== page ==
So I’ve Finished Owlboy, Her Story, The Room, and Ni no Kuni II: Revenant Kingdom

I’ve been less than diligent in continuing this series on games I’ve played and my thinking thoughts I have about them. So here’s a short grab-bag of some recent and not-so-recent completions.

Owlboy

It was a while ago I played this, but what I remember about this shooter-platformer was its charm, its easy climb up the difficulty curve, how pretty it was, and how smoothly it ran. It was exactly as long as I wanted it to be, the characters were fun and empathetic, and I only had to repeat the final boss four times. (I am not the best at video games)

I vaguely remember that there was a completionist percentage mechanism for collecting coins or something that I didn’t enjoy (I went through an area several times and couldn’t find the three coins I was missing), but that didn’t detract from the experience.

Her Story

Mystery video games are often like point-and-click adventures. Try everything everywhere until you progress, then repeat. Through the necessity of giving you what you need to tell the video game you’ve solved it, you can accidentally spoil the mystery for yourself. And if you’ve solved the mystery, but don’t have the one piece you need to prove it to the game, it’s frustrating. Mark Brown covers it in this excellent episode of Game Maker’s Toolkit:

Her Story gives you a database full of interview clips chopped into pieces and indexed by the words the interviewee speaks. Type “murder” and you get all the clips where the word “murder” is mentioned. Through listening for key words and repeated phrases you can dig through the database and watch these clips to piece together a complex story of who murdered whom and why.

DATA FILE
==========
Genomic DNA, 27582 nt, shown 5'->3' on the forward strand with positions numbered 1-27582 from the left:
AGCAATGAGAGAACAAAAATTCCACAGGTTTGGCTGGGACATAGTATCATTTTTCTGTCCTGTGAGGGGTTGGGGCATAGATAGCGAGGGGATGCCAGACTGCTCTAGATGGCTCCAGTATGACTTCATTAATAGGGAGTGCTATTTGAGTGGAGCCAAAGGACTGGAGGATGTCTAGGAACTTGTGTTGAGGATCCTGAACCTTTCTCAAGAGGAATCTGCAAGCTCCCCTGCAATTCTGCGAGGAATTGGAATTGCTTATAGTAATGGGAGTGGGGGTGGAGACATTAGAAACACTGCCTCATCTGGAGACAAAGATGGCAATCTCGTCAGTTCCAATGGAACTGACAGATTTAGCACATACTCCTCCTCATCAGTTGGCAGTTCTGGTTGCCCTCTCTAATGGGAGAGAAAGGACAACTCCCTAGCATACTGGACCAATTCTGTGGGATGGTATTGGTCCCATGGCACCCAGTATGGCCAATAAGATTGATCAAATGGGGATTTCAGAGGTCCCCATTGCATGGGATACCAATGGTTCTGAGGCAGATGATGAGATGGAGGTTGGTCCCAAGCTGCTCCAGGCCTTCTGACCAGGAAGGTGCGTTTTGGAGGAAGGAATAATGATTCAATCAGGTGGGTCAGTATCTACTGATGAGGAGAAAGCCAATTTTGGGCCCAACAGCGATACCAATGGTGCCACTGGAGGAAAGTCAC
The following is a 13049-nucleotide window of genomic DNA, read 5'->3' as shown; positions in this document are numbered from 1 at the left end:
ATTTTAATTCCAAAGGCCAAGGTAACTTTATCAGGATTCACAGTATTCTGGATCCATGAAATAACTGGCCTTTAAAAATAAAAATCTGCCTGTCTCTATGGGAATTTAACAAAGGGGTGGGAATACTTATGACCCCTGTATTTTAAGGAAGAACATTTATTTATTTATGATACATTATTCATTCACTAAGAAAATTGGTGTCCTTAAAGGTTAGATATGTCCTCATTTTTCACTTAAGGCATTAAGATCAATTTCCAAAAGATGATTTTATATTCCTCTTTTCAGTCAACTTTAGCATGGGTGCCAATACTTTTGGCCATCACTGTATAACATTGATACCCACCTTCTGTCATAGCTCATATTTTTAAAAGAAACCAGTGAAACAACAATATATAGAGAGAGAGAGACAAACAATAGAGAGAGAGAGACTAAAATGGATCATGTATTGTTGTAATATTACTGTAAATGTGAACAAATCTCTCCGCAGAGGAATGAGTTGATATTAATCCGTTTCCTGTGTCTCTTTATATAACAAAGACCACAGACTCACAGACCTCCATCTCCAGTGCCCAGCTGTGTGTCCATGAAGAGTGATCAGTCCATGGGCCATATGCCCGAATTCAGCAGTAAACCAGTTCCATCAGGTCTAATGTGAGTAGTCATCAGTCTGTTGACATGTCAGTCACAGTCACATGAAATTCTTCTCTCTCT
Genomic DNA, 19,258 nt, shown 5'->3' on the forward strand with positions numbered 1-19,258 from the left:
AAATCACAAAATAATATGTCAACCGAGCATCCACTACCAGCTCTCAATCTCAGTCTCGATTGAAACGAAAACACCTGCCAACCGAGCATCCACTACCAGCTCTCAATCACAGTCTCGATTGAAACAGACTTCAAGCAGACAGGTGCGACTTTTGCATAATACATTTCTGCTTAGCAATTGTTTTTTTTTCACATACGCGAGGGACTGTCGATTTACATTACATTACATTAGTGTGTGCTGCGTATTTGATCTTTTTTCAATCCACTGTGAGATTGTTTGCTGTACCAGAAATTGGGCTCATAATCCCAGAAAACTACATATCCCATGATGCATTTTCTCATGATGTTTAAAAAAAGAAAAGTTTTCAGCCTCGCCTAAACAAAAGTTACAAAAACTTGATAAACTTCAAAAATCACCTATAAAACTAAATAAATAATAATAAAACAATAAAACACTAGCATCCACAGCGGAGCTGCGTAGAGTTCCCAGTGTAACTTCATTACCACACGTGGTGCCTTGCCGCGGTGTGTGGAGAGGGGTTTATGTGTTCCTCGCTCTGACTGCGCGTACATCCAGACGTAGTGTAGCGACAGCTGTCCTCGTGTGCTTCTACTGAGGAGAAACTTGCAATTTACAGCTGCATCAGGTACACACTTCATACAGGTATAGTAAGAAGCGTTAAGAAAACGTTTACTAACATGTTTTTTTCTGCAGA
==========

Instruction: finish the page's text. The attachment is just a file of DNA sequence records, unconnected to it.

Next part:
It’s ingenious, but imperfect. How do you then prove to the game that you’ve solved it? How, other than by not ending, can the game explain to you that you missed something?

There’s a mechanism in the game I didn’t experience where, after watching enough of the clips, a chat window pops up and gives you the last piece of the story before it ends. I didn’t experience it because I already thought I had it all worked out.  And then I checked a wiki and found out I was right… but the game didn’t know I had it. And I couldn’t prove my knowledge to it.

An interesting piece of art, this game. I look forward to seeing what refinements the follow-up “Telling Lies” will have when it arrives (if it arrives).

The Room

A point-and-click puzzle box game. Far shorter than I thought it’d be, and far less interesting. I’d recommend Windosill over The Room: it has a much more approachable and appropriate-to-the-mechanics tone… and most crucially its toy puzzles are far more rewarding to tease apart (it reminds me a lot of The Manhole, of all things).

So, uh, yeah. Play Windosill and The Manhole.

Ni no Kuni II: Revenant Kingdom

A worthy successor to the first game, this is a charming JRPG romp with a fiendishly-diverting kingdom-building mechanic. I do love to watch those numbers go up.

It is comfortably easy on Normal, the hardest thing about it is the grind in the postgame. I don’t mind it, though, as the atmosphere is aided by it.

On the negative side is the sadly-mandatory squad-based strategy portions. Uneven difficulty and underwhelmingly-undeveloped mechanisms made for a shallow experience. There was also the Tactic Tweaker for weighting how much money vs loot you get from battles or whether you’re stronger against fire or ice enemies… but it was introduced and then abandoned, so I mostly just forgot it was there.

All in all a lovely way to spend some dozens of hours, with visuals that maintain a Studio Ghibli style without just slapping a cell shader on the GPU and calling it a day.

Next:

I’ll probably pick up the demo to Octopath Traveller as it’s right in my wheelhouse… though its similarity to I Am Setsuna might make it a game my wife plays instead. (and its price might make it something we wait to buy in any case).

I tried to start Tacoma, but my computer refuses to play past the intro without seizing up. Come to think of it my computer had problems with The Room, too, but mostly in the performance angle, not stability. Maybe something’s up on my PC.

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